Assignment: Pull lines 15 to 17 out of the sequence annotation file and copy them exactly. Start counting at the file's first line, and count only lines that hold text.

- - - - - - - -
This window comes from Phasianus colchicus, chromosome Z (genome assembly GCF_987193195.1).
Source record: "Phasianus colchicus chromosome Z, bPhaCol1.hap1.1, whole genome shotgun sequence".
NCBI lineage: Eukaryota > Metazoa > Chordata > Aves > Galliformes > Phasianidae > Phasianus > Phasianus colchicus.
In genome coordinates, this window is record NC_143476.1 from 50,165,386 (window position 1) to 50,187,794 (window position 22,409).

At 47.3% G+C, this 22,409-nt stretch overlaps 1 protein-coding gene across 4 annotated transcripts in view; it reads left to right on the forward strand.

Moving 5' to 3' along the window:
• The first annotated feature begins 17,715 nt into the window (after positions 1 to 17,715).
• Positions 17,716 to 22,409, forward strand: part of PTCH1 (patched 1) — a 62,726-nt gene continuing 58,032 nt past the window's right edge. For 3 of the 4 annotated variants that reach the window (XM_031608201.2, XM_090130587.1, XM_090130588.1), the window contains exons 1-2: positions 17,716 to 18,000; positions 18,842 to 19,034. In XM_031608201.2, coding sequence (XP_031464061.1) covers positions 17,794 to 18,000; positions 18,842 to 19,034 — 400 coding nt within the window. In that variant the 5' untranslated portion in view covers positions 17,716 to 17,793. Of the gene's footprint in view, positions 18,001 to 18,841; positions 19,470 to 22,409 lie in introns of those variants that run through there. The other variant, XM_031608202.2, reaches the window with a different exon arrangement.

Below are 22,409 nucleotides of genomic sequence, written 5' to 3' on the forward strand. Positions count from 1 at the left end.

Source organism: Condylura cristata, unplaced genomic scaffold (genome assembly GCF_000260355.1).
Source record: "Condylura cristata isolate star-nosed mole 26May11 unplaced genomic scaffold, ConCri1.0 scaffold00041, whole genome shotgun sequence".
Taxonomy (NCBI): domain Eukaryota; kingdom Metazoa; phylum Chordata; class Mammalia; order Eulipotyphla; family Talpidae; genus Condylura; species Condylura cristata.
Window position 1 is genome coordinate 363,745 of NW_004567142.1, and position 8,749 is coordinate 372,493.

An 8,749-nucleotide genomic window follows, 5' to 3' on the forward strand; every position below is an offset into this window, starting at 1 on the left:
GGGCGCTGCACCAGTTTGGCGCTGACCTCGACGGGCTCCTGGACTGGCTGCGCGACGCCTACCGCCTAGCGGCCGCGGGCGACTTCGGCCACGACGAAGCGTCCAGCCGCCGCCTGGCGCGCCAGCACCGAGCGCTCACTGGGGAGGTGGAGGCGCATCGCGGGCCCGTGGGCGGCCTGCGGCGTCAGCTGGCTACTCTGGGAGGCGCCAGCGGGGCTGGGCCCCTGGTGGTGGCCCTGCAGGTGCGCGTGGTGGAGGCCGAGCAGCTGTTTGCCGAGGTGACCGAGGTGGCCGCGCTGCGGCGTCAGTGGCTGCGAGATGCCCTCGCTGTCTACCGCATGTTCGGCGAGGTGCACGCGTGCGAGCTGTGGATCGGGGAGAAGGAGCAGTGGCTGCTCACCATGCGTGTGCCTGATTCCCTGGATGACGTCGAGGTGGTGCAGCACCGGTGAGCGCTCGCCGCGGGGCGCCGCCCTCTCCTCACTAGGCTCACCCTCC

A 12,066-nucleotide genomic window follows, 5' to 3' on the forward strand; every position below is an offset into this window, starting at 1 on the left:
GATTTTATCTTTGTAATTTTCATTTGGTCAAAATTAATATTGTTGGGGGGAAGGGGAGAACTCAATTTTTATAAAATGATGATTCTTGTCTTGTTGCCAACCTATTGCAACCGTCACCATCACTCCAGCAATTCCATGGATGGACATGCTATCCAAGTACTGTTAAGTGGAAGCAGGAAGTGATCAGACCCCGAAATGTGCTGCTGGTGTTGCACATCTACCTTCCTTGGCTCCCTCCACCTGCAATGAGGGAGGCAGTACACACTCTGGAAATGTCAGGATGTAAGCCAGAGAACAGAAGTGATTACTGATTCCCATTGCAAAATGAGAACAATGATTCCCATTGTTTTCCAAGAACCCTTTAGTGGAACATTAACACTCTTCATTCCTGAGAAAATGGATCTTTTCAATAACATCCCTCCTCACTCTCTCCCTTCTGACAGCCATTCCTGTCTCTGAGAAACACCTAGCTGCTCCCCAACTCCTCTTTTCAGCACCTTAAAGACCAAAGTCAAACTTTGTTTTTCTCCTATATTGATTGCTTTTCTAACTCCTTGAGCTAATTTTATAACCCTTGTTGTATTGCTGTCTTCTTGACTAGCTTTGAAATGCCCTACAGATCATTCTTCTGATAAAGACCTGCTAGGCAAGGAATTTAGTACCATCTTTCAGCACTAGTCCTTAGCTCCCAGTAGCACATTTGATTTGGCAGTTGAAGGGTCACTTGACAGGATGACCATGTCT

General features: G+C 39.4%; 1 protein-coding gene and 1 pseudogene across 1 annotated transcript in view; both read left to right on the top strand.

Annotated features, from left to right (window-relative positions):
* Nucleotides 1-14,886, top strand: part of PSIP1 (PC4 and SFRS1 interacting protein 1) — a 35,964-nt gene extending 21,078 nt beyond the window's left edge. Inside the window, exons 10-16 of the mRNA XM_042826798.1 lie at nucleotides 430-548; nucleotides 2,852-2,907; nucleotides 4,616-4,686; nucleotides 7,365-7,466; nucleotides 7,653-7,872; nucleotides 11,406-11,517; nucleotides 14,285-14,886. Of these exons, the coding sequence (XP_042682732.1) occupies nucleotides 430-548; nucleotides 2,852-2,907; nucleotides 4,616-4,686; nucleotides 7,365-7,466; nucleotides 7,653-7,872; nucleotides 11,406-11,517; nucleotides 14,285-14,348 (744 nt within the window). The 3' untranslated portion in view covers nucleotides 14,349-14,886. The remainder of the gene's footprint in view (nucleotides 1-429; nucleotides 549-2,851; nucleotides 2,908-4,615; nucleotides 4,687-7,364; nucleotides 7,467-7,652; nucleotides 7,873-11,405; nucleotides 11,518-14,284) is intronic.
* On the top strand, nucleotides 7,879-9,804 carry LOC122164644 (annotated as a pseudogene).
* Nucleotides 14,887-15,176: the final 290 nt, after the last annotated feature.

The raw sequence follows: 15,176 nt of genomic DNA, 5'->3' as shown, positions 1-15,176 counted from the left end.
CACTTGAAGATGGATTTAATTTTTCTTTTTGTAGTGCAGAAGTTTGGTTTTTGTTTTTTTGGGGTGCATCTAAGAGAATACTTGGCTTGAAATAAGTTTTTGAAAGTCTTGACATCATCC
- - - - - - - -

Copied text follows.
GGGCGCTGCACCAGTTTGGCGCTGACCTCGACGGGCTCCTGGACTGGCTGCGCGACGCCTACCGCCTAGCGGCCGCGGGCGACTTCGGCCACGACGAAGCGTCCAGCCGCCGCCTGGCGCGCCAGCACCGAGCGCTCACTGGGGAGGTGGAGGCGCATCGCGGGCCCGTGGGCGGCCTGCGGCGTCAGCTGGCTACTCTGGGAGGCGCCAGCGGGGCTGGGCCCCTGGTGGTGGCCCTGCAGGTGCGCGTGGTGGAGGCCGAGCAGCTGTTTGCCGAGGTGACCGAGGTGGCCGCGCTGCGGCGTCAGTGGCTGCGAGATGCCCTCGCTGTCTACCGCATGTTCGGCGAGGTGCACGCGTGCGAGCTGTGGATCGGGGAGAAGGAGCAGTGGCTGCTCACCATGCGTGTGCCTGATTCCCTGGATGACGTCGAGGTGGTGCAGCACCGGTGAGCGCTCGCCGCGGGGCGCCGCCCTCTCCTCACTAGGCTCACCCTCC

A 12,066-nucleotide genomic window follows, 5' to 3' on the forward strand; every position below is an offset into this window, starting at 1 on the left:
GATTTTATCTTTGTAATTTTCATTTGGTCAAAATTAATATTGTTGGGGGGAAGGGGAGAACTCAATTTTTATAAAATGATGATTCTTGTCTTGTTGCCAACCTATTGCAACCGTCACCATCACTCCAGCAATTCCATGGATGGACATGCTATCCAAGTACTGTTAAGTGGAAGCAGGAAGTGATCAGACCCCGAAATGTGCTGCTGGTGTTGCACATCTACCTTCCTTGGCTCCCTCCACCTGCAATGAGGGAGGCAGTACACACTCTGGAAATGTCAGGATGTAAGCCAGAGAACAGAAGTGATTACTGATTCCCATTGCAAAATGAGAACAATGATTCCCATTGTTTTCCAAGAACCCTTTAGTGGAACATTAACACTCTTCATTCCTGAGAAAATGGATCTTTTCAATAACATCCCTCCTCACTCTCTCCCTTCTGACAGCCATTCCTGTCTCTGAGAAACACCTAGCTGCTCCCCAACTCCTCTTTTCAGCACCTTAAAGACCAAAGTCAAACTTTGTTTTTCTCCTATATTGATTGCTTTTCTAACTCCTTGAGCTAATTTTATAACCCTTGTTGTATTGCTGTCTTCTTGACTAGCTTTGAAATGCCCTACAGATCATTCTTCTGATAAAGACCTGCTAGGCAAGGAATTTAGTACCATCTTTCAGCACTAGTCCTTAGCTCCCAGTAGCACATTTGATTTGGCAGTTGAAGGGTCACTTGACAGGATGACCATGTCT